metally.net

Avoiding Injuries When Playing Guitar


Avoiding Injuries When Playing Guitar
By Trevor Maurice

To avoid any sort of injuries when playing guitar a common sense approach is recommended. Just what do I mean by that?

Well, there are many simple and obvious precautions you can take that will prevent most injuries.

To start with you can adopt the proper technique, posture and hand position.

A good book like Scott Tenant's Pumping Nylon or David Braid's Play Classical Guitar can give you sound basic fundamentals in this area.

With technique keep your movements simple or, as my teacher used to say... "Employ an economy of movement."

If you have less movement you will naturally have less friction and tension and therefore less chance of injury.

Teachers of guitar vary in their interpretation of posture and hand position but in classical guitar at least, there is generally widely accepted agreement on this subject.

You do need to be aware of your posture and hand position when a beginner or intermediate as you are learning habits that will last a lifetime.

I remember my teacher constantly pushing my shoulder down as I played. As I became tense my shoulder would "ride" upwards as my body would tense up.

He was giving me vital feedback on leaning to relax as I was learning basic technique.

It pays to have a good, alert teacher who can short circuit any problems as they appear!

Another point of note is when you begin to play guitar you can often overdo it.

Indeed, Anthony Glise writing in Classical Guitar Pedagogy states...

"Virtually all guitarists injuries are from over-use (simply practicing too much) or misuse (not warming up properly), playing pieces that are too difficult, improper hand positions, overstress, etc."

These are all things that the beginner and intermediate player are prone to.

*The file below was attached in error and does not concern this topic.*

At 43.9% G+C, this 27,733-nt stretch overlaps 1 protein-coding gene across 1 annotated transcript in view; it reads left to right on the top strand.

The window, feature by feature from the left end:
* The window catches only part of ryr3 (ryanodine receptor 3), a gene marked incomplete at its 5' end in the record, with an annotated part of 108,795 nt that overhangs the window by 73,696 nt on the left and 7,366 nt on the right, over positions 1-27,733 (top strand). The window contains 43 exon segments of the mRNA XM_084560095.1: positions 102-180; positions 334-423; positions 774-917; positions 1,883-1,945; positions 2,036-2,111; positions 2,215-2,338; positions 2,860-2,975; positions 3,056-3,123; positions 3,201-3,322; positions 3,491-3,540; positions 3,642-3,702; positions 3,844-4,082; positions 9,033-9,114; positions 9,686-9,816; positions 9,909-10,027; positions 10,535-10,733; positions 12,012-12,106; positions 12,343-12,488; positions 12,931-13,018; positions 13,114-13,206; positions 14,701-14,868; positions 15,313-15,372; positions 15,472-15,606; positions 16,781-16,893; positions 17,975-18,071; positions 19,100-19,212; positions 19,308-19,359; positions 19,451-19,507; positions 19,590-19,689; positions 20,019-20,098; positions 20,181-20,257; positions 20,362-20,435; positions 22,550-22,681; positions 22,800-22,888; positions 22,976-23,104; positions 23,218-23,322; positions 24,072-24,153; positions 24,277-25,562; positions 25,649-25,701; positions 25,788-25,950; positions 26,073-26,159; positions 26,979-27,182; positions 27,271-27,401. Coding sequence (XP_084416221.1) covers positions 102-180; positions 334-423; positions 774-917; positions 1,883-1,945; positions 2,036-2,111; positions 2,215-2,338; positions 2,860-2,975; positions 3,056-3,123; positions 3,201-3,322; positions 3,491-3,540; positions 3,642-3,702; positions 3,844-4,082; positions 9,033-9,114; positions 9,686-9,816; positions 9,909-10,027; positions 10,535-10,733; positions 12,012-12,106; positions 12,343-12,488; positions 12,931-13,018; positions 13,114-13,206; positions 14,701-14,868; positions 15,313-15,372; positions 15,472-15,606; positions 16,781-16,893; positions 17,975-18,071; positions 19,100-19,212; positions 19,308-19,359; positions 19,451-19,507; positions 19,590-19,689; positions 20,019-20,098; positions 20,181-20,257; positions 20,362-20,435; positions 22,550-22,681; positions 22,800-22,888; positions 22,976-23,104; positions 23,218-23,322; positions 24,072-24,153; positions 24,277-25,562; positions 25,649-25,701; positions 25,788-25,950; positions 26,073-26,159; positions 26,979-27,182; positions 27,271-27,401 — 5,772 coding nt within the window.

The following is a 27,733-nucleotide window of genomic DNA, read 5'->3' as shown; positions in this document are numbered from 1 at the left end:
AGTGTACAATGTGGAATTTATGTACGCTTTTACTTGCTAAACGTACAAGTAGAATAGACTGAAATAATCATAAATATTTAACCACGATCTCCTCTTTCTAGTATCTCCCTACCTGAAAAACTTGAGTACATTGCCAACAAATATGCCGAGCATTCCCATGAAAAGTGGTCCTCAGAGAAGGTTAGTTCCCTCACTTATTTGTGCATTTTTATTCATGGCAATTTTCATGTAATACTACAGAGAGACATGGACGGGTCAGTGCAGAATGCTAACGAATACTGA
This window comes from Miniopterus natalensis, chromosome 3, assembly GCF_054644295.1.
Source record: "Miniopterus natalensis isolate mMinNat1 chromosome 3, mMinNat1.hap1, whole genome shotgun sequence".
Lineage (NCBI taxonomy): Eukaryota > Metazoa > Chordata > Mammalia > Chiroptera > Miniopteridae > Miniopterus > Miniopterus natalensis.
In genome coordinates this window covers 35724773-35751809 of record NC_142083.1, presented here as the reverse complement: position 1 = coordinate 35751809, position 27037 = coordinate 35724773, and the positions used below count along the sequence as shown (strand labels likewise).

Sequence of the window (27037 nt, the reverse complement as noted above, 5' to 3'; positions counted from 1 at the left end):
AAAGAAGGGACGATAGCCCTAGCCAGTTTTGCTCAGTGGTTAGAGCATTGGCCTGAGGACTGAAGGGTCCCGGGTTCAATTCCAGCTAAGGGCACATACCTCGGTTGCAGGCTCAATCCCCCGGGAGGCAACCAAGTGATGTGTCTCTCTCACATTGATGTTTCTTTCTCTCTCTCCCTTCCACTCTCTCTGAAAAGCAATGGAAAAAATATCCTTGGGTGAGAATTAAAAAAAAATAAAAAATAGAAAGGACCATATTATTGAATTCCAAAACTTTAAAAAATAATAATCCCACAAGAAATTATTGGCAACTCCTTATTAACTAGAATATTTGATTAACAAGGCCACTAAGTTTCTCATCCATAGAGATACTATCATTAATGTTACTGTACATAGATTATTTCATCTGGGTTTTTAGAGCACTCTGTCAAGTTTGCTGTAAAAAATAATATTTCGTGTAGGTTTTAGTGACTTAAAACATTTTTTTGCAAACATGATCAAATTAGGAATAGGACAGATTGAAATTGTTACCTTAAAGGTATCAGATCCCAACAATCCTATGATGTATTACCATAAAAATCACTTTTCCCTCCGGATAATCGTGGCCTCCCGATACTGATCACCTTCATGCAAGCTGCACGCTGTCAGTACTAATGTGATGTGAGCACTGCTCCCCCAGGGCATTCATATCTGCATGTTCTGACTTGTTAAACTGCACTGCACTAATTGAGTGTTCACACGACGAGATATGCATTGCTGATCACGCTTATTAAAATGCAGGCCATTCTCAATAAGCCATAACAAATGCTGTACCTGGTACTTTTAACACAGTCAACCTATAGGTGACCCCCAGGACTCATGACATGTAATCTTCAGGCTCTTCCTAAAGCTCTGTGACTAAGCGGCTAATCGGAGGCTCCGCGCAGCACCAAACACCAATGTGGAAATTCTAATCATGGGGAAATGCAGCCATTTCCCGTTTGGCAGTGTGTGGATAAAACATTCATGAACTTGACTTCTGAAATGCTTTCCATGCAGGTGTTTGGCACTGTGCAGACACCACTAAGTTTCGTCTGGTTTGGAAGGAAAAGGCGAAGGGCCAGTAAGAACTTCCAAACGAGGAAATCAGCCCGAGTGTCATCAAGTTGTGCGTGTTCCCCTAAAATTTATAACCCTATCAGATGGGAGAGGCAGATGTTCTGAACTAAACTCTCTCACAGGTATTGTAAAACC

You must develop your capabilities in line with your common sense and resist the urge to go "too fast too soon."

To quote the cliché..."You gotta crawl before you walk!":)

While we're on the subject of common sense, you need to take breaks in your practice routine.

You know how time flies when you're engrossed in a new and exciting piece. We all have the tendency to play through the pain at times but you must learn to avoid this sort of practice if you want to avoid long term injury. It might be wiser to break your practice sessions into smaller blocks and spread it out over the day rather than all in one hit.

I know we're all "time-poor" these days but is it worth the risk?

Only you can answer that one.

Make sure you build strength and flexibility in your hands and indeed, your body.

You can do this via a healthy lifestyle that consists of diet, stretching (including yoga), meditation and just plain relaxing and taking a break.

If you do all of this and find your still in pain - STOP!

As they say on the advertisement for a prominent pain reliever... "Pain is nature's warning."

If you find you get long term pain, use your common sense again and seek proper medical advice. To play through pain is downright silly.

I hope this brief discussion can give you some direction in this area. :)

Trevor Maurice is an Australian, living in beautiful seaside Maroubra, in the eastern suburbs of Sydney.

He's been involved in playing guitar (mainly classical) for longer than he cares to remember and has also taught the instrument for many years. He is teacher trained, having a Diploma of Education (Majoring in music)

He has also taught Primary (Elementary) school for many years and had a long-held dream to build a quality website for the classical guitar that is of use to anyone even slightly interested in this beautiful instrument. He has now made that dream a reality with the highly rated...

http://www.learnclassicalguitar.com/index.html

Article Source: http://EzineArticles.com/

Go Back To Article Index

Copyright 2005 Metally.net | Privacy Policy | Contact Us | Site Map | Search